Things to Expect During a Tooth Extraction Procedure

You may require to get your teeth extracted due to numerous reasons. A dentist will recommend this procedure, only if it is the last possible solution to your problem. Since it is a long procedure, it may result in several complications. It is, therefore, necessary to get it done, in an established and professional dental care center with highly experienced professionals, like Method Dental.

If you have any anxiety regarding the procedure, you can go through this article that includes all the details small and big alike, about the procedure.

Reasons why you need to get your tooth pulled

Permanent teeth supposedly embellish your oral cavity throughout your life but, in several conditions, you might need to get them removed. The common reasons that may result in this state are, a tooth damaged beyond repair, trauma, crowding of mouth, etc. The dentist may advise you to remove the tooth for the proper alignment of teeth, which may not be possible if your teeth are too big for your mouth. In some cases, the tooth may even break through your gum, leading to a damaged jaw. These are all the possible reasons why the dentist may recommend this procedure.

During a severe infection, that damage can extend up to the pulp and nerve root within the teeth. This may lead to the penetration of bacteria up to the core. Usually, the extraction may be required, if the RCT and antibiotics fail to repair the damage. If you have an immunocompromised system, it can be the sole reason for the extraction of the infected teeth. Periodontal infection is another reason for the extraction of a tooth.

How the procedure will undergo

Oral surgeons are experienced individuals who perform tooth extraction surgery. In this procedure, local anesthetics will be given, to numb the area around the tooth for extraction. This will prevent the pain and make you sleep during the procedure that will be carried out smoothly. The dentist may also need to cut the gums and ligaments, to free up the impacted tooth within your gum. Sometimes a tooth is broken down in pieces before its removal.

A blood clot is formed at the site of the extracted tooth, that is either sutured or filled upon by the gauze pad, within your cavity. This clot might loosen up at times, resulting in bleeding. This is known as the dry socket. In such cases, a secondary dressing is done within the cavity that prevents the infection, as the new clot is generated further.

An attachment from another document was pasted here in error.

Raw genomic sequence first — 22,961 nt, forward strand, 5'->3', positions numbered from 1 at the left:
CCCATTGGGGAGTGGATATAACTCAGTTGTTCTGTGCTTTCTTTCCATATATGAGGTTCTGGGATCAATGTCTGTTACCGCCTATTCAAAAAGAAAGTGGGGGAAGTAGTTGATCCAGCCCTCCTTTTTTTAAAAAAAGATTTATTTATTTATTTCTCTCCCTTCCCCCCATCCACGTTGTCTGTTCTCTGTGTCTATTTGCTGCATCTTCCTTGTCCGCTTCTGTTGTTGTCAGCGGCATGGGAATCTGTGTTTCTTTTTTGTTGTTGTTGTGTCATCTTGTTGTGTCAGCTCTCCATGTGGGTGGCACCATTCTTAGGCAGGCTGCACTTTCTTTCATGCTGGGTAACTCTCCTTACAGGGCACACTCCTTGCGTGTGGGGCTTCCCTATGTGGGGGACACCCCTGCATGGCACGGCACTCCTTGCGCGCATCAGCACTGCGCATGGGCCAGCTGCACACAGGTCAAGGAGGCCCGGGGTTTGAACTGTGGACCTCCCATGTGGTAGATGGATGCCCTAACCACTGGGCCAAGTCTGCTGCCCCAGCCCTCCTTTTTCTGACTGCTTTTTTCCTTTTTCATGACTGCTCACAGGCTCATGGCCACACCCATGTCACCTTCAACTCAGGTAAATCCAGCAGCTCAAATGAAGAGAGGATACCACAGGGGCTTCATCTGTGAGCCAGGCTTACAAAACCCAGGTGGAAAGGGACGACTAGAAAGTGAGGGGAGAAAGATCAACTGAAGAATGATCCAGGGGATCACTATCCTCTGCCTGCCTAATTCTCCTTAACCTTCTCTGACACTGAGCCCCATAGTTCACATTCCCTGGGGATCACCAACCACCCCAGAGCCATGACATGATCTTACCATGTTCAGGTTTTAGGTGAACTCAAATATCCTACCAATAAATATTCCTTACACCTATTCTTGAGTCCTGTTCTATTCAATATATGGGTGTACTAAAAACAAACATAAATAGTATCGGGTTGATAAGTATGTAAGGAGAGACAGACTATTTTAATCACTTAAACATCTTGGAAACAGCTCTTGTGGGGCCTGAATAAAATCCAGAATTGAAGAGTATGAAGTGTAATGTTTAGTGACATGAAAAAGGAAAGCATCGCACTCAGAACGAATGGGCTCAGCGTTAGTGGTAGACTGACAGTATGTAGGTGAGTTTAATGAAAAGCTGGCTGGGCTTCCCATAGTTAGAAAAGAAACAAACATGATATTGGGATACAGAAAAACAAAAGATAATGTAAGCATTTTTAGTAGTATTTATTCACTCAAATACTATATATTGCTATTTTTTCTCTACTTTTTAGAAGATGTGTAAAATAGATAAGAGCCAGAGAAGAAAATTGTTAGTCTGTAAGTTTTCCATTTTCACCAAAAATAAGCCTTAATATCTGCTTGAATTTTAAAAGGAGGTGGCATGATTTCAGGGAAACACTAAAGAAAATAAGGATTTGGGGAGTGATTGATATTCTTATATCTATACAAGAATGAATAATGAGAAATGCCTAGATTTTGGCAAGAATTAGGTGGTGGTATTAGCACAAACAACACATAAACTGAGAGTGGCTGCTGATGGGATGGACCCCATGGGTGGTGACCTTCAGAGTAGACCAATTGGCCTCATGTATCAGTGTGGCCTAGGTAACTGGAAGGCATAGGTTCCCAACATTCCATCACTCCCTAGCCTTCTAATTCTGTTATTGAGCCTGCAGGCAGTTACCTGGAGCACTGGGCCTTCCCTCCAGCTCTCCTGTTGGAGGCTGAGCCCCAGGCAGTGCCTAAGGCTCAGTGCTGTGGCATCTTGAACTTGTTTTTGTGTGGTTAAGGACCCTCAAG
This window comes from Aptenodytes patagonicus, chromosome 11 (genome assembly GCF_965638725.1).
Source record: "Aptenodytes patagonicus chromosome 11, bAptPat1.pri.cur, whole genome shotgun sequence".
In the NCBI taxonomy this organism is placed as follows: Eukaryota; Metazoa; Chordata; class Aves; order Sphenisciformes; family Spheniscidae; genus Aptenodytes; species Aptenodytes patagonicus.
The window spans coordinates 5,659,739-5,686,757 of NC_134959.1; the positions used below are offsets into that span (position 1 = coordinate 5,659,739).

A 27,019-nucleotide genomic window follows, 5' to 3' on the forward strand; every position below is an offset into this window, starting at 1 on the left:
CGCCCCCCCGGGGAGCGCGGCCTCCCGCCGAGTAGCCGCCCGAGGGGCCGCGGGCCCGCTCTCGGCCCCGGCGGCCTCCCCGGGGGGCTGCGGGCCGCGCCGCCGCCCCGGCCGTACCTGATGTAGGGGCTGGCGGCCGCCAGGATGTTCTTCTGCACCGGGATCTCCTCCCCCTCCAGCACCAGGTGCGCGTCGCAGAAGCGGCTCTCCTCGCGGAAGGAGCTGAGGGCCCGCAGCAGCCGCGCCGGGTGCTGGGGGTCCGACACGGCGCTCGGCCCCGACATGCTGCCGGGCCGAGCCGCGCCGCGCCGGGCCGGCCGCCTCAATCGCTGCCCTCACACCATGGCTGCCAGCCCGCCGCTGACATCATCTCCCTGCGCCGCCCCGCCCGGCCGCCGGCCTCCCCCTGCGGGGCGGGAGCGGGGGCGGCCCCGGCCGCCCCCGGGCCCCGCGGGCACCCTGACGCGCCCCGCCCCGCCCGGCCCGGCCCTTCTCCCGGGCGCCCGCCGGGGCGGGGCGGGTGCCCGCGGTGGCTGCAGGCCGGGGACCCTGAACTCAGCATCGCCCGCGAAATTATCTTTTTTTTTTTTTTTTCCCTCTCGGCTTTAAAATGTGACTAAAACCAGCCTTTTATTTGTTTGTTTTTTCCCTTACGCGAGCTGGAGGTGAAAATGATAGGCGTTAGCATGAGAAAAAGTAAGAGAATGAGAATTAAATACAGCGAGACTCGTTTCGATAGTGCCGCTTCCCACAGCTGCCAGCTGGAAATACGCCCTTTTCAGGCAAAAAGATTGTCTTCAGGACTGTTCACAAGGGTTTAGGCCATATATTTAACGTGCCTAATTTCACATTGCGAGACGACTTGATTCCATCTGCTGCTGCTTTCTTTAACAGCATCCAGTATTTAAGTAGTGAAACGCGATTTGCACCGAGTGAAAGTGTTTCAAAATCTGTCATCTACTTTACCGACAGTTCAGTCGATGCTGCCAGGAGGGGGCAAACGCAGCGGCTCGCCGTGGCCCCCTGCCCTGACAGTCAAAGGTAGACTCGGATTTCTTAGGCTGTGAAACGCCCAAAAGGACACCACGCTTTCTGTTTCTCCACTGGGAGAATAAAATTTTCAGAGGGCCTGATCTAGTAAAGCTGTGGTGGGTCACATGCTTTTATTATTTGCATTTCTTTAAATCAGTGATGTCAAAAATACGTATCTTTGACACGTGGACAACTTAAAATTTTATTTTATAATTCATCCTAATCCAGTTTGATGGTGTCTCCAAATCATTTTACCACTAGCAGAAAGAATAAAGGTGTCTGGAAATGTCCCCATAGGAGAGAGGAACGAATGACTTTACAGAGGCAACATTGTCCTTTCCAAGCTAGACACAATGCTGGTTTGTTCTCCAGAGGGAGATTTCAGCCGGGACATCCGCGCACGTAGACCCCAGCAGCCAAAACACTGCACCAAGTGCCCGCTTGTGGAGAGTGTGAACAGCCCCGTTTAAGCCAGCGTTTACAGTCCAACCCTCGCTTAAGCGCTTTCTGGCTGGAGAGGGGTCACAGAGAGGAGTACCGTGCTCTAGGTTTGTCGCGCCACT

Important things you must always mention

There is a list of things that are required to be mentioned to your dentist before the procedure. Post-procedure, some antibiotics might be prescribed to you. Confide in your dentist about your medical history including: –

  • Damaged heart valves
  • Artificial joint surgery
  • Liver cirrhosis
  • Congenital heart disease
  • History of bacterial endocarditis
  • Congenital heart defect
  • Diabetes or Hypertension

Tips on taking care of yourself post-procedure

After the procedure, your teeth will take a couple of weeks to recover completely. Meanwhile, you will need to follow some instructions to speed up the process: –

  1. Take painkillers and antibiotics as prescribed by your dentist.
  2. Leave the gauze pad in place for two to three hours following the extraction. You should bite it gently yet firmly within your socket so that it doesn’t gets loosen up.
  3. Apply an ice bag on the area post-procedure, to prevent any kind of swelling.
  4. Limit speaking and placing undue pressure upon your jaw.
  5. Avoid rinsing your mouth 24 hours after the procedure to prevent the dislodgement of the clot.
  6. Do not drink from a straw for a couple of days.
  7. Avoid smoking, as this may lead to an undue prolonged healing process.
  8. Continue brushing your teeth to maintain hygiene and prevent infection. Leave the cavity undisturbed, as it may lead to dislodgement of the clot.

Pain and residual bleeding are normal during and after the procedure. However, if it lasts beyond 4 hours consult your dentist. Also, inform him of nausea, signs of infection, cough, and shortness of breath, etc, that do not seem to get better.